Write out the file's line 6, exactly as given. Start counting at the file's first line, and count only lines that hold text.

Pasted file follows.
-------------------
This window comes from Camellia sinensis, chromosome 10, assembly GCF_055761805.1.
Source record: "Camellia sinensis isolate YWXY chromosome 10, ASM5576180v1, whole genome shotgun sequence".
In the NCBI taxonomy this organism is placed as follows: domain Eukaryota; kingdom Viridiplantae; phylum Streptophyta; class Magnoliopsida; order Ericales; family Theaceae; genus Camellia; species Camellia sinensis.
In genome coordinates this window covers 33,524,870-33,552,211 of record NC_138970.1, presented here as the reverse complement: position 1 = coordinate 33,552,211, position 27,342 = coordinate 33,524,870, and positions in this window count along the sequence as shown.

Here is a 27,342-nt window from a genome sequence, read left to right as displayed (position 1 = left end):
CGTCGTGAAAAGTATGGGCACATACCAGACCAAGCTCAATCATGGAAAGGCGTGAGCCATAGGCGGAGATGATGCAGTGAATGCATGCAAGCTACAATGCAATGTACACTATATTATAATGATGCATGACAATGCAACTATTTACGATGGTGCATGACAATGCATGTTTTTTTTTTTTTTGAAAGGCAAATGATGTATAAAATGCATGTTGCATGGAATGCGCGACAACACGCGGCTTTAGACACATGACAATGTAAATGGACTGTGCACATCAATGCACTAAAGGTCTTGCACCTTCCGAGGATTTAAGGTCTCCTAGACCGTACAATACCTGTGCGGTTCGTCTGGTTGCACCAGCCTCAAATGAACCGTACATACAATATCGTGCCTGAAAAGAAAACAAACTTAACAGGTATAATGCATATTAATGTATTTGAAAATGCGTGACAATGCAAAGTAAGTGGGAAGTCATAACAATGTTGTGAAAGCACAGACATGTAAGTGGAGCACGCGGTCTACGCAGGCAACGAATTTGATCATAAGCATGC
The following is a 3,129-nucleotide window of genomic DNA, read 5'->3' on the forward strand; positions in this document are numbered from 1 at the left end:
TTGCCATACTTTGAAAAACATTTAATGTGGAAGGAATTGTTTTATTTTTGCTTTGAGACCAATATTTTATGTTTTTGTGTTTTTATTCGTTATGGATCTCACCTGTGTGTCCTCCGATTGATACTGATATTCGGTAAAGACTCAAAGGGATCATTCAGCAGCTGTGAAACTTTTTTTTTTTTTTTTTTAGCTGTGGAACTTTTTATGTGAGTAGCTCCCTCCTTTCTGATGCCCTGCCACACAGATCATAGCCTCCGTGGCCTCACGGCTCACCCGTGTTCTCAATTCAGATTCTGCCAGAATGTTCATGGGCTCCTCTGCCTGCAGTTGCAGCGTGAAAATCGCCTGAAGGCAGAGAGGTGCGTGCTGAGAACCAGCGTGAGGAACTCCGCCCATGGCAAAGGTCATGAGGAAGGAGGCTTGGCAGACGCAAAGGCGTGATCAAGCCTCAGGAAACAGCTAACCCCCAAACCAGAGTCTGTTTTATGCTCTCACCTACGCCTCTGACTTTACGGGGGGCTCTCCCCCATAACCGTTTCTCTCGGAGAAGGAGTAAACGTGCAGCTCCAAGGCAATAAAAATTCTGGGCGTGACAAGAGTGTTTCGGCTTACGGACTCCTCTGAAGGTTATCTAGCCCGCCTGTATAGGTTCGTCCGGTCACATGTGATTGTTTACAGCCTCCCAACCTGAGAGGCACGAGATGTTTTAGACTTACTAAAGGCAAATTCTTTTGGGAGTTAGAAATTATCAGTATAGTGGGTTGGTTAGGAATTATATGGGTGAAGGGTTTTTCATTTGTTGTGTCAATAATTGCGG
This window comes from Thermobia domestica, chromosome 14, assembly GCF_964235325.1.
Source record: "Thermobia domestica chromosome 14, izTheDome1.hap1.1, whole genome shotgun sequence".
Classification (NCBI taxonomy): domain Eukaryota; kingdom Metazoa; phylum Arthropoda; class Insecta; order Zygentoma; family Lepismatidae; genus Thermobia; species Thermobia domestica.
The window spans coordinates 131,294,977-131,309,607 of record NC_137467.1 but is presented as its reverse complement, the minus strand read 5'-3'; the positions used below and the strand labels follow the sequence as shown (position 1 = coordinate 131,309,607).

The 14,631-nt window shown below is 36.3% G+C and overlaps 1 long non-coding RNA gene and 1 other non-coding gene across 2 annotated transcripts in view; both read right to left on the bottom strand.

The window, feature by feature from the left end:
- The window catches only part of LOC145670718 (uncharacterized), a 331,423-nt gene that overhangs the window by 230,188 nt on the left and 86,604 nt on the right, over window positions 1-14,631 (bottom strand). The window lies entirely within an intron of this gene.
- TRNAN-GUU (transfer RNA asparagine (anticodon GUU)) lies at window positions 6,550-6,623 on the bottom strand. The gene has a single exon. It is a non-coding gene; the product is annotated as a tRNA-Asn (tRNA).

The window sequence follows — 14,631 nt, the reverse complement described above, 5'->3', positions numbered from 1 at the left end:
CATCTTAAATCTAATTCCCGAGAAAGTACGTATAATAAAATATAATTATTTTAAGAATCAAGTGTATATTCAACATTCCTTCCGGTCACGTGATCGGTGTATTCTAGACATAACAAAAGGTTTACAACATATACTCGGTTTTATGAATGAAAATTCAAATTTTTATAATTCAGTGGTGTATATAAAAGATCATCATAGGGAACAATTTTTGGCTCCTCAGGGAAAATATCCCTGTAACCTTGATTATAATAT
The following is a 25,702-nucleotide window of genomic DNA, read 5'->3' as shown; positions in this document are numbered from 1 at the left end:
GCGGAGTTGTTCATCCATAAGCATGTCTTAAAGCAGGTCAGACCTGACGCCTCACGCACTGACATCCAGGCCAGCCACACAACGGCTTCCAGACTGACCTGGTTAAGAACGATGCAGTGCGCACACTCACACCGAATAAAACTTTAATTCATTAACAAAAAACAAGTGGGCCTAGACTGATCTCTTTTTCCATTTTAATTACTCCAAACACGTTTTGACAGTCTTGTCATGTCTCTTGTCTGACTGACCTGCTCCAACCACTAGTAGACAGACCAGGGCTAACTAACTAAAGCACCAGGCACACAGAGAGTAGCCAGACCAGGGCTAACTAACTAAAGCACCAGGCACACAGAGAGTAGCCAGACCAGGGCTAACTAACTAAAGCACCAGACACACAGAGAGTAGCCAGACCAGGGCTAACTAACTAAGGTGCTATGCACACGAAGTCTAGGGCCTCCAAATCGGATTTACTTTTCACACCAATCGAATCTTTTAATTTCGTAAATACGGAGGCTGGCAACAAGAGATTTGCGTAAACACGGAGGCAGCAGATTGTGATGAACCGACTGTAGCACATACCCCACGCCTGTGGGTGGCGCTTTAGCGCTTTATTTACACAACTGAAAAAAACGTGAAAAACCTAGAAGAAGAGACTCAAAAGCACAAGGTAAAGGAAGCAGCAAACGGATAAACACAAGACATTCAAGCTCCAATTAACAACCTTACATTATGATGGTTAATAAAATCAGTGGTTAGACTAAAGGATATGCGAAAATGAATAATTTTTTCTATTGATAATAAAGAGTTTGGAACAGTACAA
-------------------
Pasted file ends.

CGTCGTGAAAAGTATGGGCACATACCAGACCAAGCTCAATCATGGAAAGGCGTGAGCCATAGGCGGAGATGATGCAGTGAATGCATGCAAGCTACAATGCAATGTACACTATATTATAATGATGCATGACAATGCAACTATTTACGATGGTGCATGACAATGCATGTTTTTTTTTTTTTTGAAAGGCAAATGATGTATAAAATGCATGTTGCATGGAATGCGCGACAACACGCGGCTTTAGACACATGACAATGTAAATGGACTGTGCACATCAATGCACTAAAGGTCTTGCACCTTCCGAGGATTTAAGGTCTCCTAGACCGTACAATACCTGTGCGGTTCGTCTGGTTGCACCAGCCTCAAATGAACCGTACATACAATATCGTGCCTGAAAAGAAAACAAACTTAACAGGTATAATGCATATTAATGTATTTGAAAATGCGTGACAATGCAAAGTAAGTGGGAAGTCATAACAATGTTGTGAAAGCACAGACATGTAAGTGGAGCACGCGGTCTACGCAGGCAACGAATTTGATCATAAGCATGC